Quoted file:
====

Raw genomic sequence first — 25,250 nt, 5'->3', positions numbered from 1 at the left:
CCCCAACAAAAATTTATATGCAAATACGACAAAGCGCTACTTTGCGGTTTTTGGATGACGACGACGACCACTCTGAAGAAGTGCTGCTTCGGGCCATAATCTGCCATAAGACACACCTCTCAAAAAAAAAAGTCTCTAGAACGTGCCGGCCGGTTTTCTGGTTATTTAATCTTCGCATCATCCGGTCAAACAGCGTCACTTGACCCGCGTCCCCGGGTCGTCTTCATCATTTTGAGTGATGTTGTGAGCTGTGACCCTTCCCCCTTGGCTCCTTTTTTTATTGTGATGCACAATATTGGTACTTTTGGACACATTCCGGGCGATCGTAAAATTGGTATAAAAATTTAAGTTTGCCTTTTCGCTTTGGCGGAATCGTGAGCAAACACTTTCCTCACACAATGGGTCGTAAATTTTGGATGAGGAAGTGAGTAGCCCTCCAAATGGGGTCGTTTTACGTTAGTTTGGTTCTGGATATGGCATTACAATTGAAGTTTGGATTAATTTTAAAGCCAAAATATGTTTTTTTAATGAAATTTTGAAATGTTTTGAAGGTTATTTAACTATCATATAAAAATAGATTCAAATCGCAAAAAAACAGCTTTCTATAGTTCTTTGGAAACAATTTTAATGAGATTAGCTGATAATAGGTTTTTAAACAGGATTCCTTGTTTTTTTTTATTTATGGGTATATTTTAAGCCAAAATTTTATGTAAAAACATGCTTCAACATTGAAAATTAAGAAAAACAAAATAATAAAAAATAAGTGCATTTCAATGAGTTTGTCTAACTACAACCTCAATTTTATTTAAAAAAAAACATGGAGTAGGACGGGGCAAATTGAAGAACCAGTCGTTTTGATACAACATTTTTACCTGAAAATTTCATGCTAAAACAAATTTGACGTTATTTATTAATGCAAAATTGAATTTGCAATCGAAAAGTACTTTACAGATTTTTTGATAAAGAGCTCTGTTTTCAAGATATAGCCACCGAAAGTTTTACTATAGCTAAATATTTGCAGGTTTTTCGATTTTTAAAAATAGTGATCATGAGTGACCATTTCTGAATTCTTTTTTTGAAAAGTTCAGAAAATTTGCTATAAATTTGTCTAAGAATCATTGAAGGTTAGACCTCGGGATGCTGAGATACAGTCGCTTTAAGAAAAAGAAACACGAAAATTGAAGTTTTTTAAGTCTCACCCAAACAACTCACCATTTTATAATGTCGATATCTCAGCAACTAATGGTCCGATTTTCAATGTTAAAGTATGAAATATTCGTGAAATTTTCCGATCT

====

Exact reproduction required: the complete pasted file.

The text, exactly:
Raw genomic sequence first — 25,250 nt, 5'->3', positions numbered from 1 at the left:
CCCCAACAAAAATTTATATGCAAATACGACAAAGCGCTACTTTGCGGTTTTTGGATGACGACGACGACCACTCTGAAGAAGTGCTGCTTCGGGCCATAATCTGCCATAAGACACACCTCTCAAAAAAAAAAGTCTCTAGAACGTGCCGGCCGGTTTTCTGGTTATTTAATCTTCGCATCATCCGGTCAAACAGCGTCACTTGACCCGCGTCCCCGGGTCGTCTTCATCATTTTGAGTGATGTTGTGAGCTGTGACCCTTCCCCCTTGGCTCCTTTTTTTATTGTGATGCACAATATTGGTACTTTTGGACACATTCCGGGCGATCGTAAAATTGGTATAAAAATTTAAGTTTGCCTTTTCGCTTTGGCGGAATCGTGAGCAAACACTTTCCTCACACAATGGGTCGTAAATTTTGGATGAGGAAGTGAGTAGCCCTCCAAATGGGGTCGTTTTACGTTAGTTTGGTTCTGGATATGGCATTACAATTGAAGTTTGGATTAATTTTAAAGCCAAAATATGTTTTTTTAATGAAATTTTGAAATGTTTTGAAGGTTATTTAACTATCATATAAAAATAGATTCAAATCGCAAAAAAACAGCTTTCTATAGTTCTTTGGAAACAATTTTAATGAGATTAGCTGATAATAGGTTTTTAAACAGGATTCCTTGTTTTTTTTTATTTATGGGTATATTTTAAGCCAAAATTTTATGTAAAAACATGCTTCAACATTGAAAATTAAGAAAAACAAAATAATAAAAAATAAGTGCATTTCAATGAGTTTGTCTAACTACAACCTCAATTTTATTTAAAAAAAAACATGGAGTAGGACGGGGCAAATTGAAGAACCAGTCGTTTTGATACAACATTTTTACCTGAAAATTTCATGCTAAAACAAATTTGACGTTATTTATTAATGCAAAATTGAATTTGCAATCGAAAAGTACTTTACAGATTTTTTGATAAAGAGCTCTGTTTTCAAGATATAGCCACCGAAAGTTTTACTATAGCTAAATATTTGCAGGTTTTTCGATTTTTAAAAATAGTGATCATGAGTGACCATTTCTGAATTCTTTTTTTGAAAAGTTCAGAAAATTTGCTATAAATTTGTCTAAGAATCATTGAAGGTTAGACCTCGGGATGCTGAGATACAGTCGCTTTAAGAAAAAGAAACACGAAAATTGAAGTTTTTTAAGTCTCACCCAAACAACTCACCATTTTATAATGTCGATATCTCAGCAACTAATGGTCCGATTTTCAATGTTAAAGTATGAAATATTCGTGAAATTTTCCGATCT